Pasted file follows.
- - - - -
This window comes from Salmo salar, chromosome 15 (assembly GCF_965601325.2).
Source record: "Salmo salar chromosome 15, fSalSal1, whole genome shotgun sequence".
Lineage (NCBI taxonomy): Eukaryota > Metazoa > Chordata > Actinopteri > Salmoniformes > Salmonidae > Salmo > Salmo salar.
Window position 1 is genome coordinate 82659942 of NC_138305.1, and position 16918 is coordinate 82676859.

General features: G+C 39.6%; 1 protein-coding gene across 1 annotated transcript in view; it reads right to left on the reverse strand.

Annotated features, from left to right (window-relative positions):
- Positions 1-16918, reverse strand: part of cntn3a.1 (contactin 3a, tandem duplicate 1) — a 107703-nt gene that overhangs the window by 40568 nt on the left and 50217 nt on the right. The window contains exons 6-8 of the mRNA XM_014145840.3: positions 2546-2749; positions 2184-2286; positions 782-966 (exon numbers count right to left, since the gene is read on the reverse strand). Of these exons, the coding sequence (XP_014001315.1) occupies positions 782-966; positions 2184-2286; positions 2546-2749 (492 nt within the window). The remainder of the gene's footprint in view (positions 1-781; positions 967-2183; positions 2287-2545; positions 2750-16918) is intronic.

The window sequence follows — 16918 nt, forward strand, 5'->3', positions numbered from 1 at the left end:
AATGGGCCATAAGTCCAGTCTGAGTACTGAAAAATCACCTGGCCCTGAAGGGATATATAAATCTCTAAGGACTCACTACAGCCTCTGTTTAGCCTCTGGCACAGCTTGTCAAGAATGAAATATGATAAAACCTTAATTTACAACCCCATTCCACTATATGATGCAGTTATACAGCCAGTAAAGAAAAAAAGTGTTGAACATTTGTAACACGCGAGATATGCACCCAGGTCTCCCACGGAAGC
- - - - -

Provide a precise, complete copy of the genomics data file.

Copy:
This window comes from Salmo salar, chromosome 15 (assembly GCF_965601325.2).
Source record: "Salmo salar chromosome 15, fSalSal1, whole genome shotgun sequence".
Lineage (NCBI taxonomy): Eukaryota > Metazoa > Chordata > Actinopteri > Salmoniformes > Salmonidae > Salmo > Salmo salar.
Window position 1 is genome coordinate 82659942 of NC_138305.1, and position 16918 is coordinate 82676859.

General features: G+C 39.6%; 1 protein-coding gene across 1 annotated transcript in view; it reads right to left on the reverse strand.

Annotated features, from left to right (window-relative positions):
- Positions 1-16918, reverse strand: part of cntn3a.1 (contactin 3a, tandem duplicate 1) — a 107703-nt gene that overhangs the window by 40568 nt on the left and 50217 nt on the right. The window contains exons 6-8 of the mRNA XM_014145840.3: positions 2546-2749; positions 2184-2286; positions 782-966 (exon numbers count right to left, since the gene is read on the reverse strand). Of these exons, the coding sequence (XP_014001315.1) occupies positions 782-966; positions 2184-2286; positions 2546-2749 (492 nt within the window). The remainder of the gene's footprint in view (positions 1-781; positions 967-2183; positions 2287-2545; positions 2750-16918) is intronic.

The window sequence follows — 16918 nt, forward strand, 5'->3', positions numbered from 1 at the left end:
AATGGGCCATAAGTCCAGTCTGAGTACTGAAAAATCACCTGGCCCTGAAGGGATATATAAATCTCTAAGGACTCACTACAGCCTCTGTTTAGCCTCTGGCACAGCTTGTCAAGAATGAAATATGATAAAACCTTAATTTACAACCCCATTCCACTATATGATGCAGTTATACAGCCAGTAAAGAAAAAAAGTGTTGAACATTTGTAACACGCGAGATATGCACCCAGGTCTCCCACGGAAGC